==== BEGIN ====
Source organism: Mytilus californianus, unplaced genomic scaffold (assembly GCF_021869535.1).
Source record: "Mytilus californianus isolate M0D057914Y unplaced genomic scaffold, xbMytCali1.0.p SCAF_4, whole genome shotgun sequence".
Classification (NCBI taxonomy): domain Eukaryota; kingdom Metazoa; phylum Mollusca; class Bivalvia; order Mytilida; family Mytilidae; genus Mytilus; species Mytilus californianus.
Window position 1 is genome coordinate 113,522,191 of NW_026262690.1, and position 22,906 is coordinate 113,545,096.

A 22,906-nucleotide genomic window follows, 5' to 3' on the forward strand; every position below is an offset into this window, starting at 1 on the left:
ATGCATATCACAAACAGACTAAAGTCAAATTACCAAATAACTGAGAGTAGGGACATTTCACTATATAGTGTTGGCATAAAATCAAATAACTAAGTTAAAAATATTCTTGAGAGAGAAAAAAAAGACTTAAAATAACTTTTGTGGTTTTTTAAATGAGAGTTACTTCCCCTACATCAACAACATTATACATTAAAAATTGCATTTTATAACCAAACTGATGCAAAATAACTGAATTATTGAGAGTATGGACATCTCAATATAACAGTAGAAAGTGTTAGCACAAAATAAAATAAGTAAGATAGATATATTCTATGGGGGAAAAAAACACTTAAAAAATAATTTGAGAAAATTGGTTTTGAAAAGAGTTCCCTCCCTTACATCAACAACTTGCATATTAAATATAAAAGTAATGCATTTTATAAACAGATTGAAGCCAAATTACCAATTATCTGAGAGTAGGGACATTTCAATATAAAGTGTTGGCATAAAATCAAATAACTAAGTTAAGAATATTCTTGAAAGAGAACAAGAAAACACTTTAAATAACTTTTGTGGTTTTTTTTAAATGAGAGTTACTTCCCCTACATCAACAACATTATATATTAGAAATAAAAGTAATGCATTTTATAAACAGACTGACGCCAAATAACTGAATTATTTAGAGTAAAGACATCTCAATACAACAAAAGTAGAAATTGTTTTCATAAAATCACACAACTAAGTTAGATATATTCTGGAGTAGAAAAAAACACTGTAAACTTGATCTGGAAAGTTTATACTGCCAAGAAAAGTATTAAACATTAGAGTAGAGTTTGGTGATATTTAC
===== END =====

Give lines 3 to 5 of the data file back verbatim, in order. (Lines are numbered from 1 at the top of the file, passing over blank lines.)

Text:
Classification (NCBI taxonomy): domain Eukaryota; kingdom Metazoa; phylum Mollusca; class Bivalvia; order Mytilida; family Mytilidae; genus Mytilus; species Mytilus californianus.
Window position 1 is genome coordinate 113,522,191 of NW_026262690.1, and position 22,906 is coordinate 113,545,096.

A 22,906-nucleotide genomic window follows, 5' to 3' on the forward strand; every position below is an offset into this window, starting at 1 on the left: